Things are looking good on the field too (the weeds are especially healthy). We have been enjoying the lovely new potatoes and given the masses of maincrops and lates yet to come, it looks like we’ll be self sufficient in spuds for the rest of the year…and possibly 2010…we’re talking lots of tatties….

Friday, 12 June 2009

Our First Self Sufficient meal

Here it is…our first home grown meal. The mangetouts from the garden, potatoes from the allotment and pork from our friend’s pig. It was a great meal and somehow tasted even better, knowing that none of it had ever been part of a supermarket supply chain! We are hoping for many more meals like this now that the vegetables are coming on so well.
As you can see the mangetouts are doing really well….the only problem is that the children have discovered them, so I can’t imagine many will actually make it as far as the kitchen table. All the early spuds in the garden are in flower now, so we’ll start digging them up in a couple of weeks. The carrots and beetroot are looking very healthy too but still a little bit too small yet. We have a glut of onions and shallots, so I imagine we’ll soon be trying to dry them and weave them into big bunches… (then get a beret and a bike and French accent and we’re in business!)

Tuesday, 9 June 2009

Making the sheeps house a home....

The past few days have seen a flurry of activity on the sheep field.

First to appear was the scratching post. We just took 2 fence posts and drove them into the ground with the post driver. It looks like the sheep might even be using it as there are traces of wool all over it now. I hope they are enjoying it...

Next to arrive was the field shelter for the sheep. We ordered an ark that should be able to house up to about 15 sheep, so at least there is room to grow. The sheep hurdles also arrived which means that we'll now be able to round them up for shearing, worming and checking their feet occasionally.

We even managed to tempt them inside the sheep hurdles. We'll use the next few days to get them used to the hurdles and they will remain out, this is so that they don't only associate the hurdles with being herded into the pen. Otherwise you can just imagine that they'd run to the far corners of the field every time they saw the hurldes appear. I hope it works.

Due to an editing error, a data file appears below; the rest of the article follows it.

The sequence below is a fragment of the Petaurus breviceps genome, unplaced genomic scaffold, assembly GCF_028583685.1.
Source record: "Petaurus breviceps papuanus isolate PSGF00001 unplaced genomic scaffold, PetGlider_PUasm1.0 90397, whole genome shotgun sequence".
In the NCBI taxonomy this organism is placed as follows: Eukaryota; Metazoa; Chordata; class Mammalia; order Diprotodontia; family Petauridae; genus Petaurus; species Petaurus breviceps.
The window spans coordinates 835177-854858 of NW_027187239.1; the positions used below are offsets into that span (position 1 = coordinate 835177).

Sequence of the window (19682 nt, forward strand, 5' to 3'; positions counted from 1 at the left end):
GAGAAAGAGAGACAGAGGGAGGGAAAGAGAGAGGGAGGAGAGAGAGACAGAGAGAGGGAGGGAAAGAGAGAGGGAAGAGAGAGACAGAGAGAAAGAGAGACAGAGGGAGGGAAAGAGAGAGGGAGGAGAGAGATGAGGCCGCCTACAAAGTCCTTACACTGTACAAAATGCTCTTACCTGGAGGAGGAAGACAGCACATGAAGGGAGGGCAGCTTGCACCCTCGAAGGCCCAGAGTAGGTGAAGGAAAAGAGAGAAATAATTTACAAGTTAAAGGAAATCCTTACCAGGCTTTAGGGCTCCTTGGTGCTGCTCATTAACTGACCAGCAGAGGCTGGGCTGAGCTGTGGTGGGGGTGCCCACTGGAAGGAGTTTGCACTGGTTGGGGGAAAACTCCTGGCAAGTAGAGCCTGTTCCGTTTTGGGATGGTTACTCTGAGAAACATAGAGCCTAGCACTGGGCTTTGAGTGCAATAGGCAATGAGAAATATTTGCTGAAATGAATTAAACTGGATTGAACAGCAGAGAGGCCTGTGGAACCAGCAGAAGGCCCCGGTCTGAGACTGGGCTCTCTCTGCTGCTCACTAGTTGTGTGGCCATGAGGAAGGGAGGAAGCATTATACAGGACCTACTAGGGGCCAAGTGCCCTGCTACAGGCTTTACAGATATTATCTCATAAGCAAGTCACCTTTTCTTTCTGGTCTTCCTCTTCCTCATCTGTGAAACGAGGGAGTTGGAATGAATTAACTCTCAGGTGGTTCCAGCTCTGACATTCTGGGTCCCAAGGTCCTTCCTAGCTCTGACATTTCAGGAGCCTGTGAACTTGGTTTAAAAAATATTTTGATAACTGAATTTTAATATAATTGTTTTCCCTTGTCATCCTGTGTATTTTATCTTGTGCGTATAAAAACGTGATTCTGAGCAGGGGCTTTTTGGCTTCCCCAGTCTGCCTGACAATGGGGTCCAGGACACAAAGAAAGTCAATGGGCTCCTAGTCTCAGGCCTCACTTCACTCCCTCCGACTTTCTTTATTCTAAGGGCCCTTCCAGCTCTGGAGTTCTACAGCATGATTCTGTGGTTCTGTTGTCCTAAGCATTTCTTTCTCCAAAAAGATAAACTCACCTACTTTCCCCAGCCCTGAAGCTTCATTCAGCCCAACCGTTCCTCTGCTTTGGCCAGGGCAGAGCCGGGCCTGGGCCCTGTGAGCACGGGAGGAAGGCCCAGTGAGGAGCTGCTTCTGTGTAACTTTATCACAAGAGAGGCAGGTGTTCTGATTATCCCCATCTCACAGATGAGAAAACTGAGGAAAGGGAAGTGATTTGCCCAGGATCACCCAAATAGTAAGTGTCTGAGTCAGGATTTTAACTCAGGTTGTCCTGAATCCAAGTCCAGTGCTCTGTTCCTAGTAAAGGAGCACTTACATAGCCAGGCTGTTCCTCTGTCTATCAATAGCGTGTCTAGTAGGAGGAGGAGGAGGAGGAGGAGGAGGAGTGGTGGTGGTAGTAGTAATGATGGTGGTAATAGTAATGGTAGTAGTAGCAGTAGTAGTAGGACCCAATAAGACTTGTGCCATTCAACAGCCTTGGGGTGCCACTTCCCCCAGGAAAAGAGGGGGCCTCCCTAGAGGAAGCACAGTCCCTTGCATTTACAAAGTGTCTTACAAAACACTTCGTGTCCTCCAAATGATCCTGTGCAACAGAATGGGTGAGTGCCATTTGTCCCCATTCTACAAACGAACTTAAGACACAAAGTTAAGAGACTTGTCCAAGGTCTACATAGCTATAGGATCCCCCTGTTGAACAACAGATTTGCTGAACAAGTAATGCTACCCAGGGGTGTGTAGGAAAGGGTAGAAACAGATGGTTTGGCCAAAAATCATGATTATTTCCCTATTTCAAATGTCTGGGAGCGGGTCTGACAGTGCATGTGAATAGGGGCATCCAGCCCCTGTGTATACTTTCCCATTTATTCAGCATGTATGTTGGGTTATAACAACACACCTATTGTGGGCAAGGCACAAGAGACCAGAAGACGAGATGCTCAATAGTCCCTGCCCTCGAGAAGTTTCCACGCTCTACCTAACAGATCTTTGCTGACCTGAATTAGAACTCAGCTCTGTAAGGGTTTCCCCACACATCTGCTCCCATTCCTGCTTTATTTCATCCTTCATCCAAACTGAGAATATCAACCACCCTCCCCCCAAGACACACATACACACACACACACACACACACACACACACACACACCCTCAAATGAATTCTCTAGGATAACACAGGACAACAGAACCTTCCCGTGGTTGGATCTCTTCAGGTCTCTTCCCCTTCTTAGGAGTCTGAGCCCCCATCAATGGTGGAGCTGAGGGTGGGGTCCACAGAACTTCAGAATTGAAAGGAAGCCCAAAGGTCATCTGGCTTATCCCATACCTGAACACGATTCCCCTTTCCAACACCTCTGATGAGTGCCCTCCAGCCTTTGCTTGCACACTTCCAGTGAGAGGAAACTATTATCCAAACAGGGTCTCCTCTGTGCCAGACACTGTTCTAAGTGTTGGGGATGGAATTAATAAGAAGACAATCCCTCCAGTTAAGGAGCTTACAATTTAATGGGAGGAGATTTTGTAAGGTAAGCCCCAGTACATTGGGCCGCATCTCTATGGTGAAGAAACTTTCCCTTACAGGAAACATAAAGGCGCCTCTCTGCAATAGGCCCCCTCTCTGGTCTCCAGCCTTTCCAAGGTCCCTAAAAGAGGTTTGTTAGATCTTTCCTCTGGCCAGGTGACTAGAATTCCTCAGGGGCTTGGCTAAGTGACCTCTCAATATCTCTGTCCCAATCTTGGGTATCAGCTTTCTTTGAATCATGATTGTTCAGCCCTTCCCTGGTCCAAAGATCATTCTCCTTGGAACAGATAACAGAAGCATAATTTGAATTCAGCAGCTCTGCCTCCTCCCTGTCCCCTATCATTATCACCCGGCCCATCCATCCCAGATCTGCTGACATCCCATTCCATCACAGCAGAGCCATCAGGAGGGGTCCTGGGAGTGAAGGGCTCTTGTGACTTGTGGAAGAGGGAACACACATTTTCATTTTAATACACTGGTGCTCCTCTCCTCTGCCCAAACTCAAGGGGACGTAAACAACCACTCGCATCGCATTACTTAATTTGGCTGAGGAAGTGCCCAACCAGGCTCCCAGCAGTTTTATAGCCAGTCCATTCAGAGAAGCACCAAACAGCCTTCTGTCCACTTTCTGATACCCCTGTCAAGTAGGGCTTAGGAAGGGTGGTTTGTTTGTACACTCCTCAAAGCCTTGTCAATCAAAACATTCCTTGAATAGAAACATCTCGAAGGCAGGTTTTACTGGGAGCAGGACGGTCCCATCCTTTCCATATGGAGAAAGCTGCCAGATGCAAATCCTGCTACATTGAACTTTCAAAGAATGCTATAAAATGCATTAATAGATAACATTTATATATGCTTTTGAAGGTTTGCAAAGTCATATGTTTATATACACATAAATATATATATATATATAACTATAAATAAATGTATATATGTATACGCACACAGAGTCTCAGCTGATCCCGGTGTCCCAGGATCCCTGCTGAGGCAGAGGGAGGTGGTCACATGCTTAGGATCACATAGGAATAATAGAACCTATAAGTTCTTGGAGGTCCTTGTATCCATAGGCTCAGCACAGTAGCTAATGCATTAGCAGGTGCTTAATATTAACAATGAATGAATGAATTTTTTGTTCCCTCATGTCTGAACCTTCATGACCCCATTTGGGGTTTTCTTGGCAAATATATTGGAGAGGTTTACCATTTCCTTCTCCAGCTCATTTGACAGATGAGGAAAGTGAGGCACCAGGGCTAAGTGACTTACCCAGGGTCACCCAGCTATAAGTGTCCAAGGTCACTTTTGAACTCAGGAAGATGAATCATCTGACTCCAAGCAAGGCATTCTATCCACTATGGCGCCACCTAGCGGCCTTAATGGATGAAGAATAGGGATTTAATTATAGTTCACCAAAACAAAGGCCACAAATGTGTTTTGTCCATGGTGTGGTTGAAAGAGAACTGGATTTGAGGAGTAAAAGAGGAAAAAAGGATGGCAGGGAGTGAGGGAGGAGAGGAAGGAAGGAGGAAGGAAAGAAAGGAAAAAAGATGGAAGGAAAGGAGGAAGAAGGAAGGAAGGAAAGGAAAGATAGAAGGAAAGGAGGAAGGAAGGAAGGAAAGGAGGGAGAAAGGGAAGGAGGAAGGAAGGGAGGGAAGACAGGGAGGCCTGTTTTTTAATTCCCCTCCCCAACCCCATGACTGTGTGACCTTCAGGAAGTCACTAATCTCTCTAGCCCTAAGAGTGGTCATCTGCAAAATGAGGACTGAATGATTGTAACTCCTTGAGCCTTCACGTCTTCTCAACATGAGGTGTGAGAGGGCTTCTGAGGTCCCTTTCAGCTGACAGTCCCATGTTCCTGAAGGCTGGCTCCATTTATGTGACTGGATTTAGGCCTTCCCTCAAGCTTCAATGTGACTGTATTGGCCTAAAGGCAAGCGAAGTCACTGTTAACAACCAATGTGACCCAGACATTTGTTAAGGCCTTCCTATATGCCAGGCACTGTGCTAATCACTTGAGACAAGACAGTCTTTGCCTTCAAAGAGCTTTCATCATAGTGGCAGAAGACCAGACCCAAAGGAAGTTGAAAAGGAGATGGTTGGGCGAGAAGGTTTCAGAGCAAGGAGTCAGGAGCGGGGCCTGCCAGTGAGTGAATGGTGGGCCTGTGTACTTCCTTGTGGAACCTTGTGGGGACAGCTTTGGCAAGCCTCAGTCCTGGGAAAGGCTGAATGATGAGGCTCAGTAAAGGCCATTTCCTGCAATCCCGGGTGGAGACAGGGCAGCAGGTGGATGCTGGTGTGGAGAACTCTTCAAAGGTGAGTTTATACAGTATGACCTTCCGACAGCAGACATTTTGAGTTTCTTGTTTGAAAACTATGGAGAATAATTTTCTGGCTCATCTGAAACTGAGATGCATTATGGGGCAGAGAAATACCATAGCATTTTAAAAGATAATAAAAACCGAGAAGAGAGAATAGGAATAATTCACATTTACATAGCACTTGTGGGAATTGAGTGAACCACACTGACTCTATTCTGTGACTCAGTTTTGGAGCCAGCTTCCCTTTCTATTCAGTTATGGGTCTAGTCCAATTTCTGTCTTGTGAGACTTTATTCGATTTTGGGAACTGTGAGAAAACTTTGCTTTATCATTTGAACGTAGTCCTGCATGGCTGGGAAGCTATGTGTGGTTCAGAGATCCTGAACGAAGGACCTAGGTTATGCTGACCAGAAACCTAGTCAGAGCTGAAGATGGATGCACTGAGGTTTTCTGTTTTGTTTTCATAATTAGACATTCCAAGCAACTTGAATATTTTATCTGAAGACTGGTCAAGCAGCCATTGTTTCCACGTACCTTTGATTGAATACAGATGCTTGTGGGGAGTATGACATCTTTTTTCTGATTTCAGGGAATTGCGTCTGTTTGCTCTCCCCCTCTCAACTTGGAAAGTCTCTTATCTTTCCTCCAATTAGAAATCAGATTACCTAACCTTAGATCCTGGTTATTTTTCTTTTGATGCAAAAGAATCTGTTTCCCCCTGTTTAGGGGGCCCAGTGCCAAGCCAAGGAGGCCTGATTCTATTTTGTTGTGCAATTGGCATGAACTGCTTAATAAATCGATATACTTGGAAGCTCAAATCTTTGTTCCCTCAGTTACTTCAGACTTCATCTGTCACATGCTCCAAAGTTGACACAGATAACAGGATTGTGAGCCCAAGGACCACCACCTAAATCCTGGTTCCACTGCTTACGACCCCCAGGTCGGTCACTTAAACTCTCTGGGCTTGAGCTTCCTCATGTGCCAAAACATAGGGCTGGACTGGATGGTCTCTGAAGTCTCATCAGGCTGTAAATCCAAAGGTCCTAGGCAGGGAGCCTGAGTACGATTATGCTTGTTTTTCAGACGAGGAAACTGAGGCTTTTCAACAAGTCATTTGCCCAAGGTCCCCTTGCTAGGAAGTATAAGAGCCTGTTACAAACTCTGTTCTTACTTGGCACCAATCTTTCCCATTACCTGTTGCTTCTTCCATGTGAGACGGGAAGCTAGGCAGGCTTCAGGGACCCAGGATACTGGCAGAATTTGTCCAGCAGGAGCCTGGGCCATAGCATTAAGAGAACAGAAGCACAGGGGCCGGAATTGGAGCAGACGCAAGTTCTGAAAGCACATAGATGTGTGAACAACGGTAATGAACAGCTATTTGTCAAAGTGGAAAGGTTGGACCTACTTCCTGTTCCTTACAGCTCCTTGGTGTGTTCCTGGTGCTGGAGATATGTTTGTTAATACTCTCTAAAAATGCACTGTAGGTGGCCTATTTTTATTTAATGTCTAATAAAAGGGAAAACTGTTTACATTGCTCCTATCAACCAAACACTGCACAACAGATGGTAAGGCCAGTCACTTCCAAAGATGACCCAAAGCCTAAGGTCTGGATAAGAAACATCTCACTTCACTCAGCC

Friday, 5 June 2009

Grass cuttings...

Yesterday we got to play with a tractor and topper and cut the grass on the 5 acres of sheep fields. Driving the tractor was an enormous amount of fun and I am already looking forward to the second cutting later in the year.

Having said it was fun, it was also really hard work - didn't even stop for a lunch break and ate my sandwich on the move.
Despite the fields looking relatively smooth, they are actually quite bumpy when you drive over them (even in a tractor with a suspension seat!).
It was a good chance to get to see every single inch of the fields up close. I think they will benefit from some scarifying next spring - more tractor driving - what a shame...
The sheep seemed very happy with the result and I'm sure that they will enjoy the results of the labour. You can see them in the distance investigating the first strip of cut grass, they really are a curious bunch.

This weekends task will be to erect a rubbing post for them made from 2 round fence posts. I think they will enjoy it - and it's also a better option than them using the Land Rovers bumpers and doors, which they were doing yesterday.

The next week or two will be quite focused on the sheep; they are being wormed next Friday and will also need to be sheared in the next 2 weeks at the latest. Let's hope those sheep hurdles that I ordered arrive soon, otherwise I can imagine that hours will be spent trying to herd the sheep.
Might be time to ask our mad Springer Spaniel to to try and double up as a sheep dog...on second thoughts, and knowing our dog...that would probably just add to the chaos.

Wednesday, 3 June 2009

Henny Penny's huge egg

The chickens’ eggs are gradually getting bigger. When they first started laying the eggs were a bit on the titchy side but now are approaching average egg dimensions. However, we really weren’t prepared for Henny Penny’s super large egg. As you can see, the usual egg size on the left is dwarfed by that huge white egg on the right. No wonder there was a lot of clucking coming from the nesting box that morning – ouch! We haven’t eaten the egg yet so are just assuming it is a double yoker – or maybe a gift from a passing ostrich.

Tomorrow is a big day for the sheep as the grass in their field is being cut down to a sensible height. I'm sure they'll enjoy not being lost in the grass. I, of course, will enjoy playing with the small tractor...

Tiny Farmer out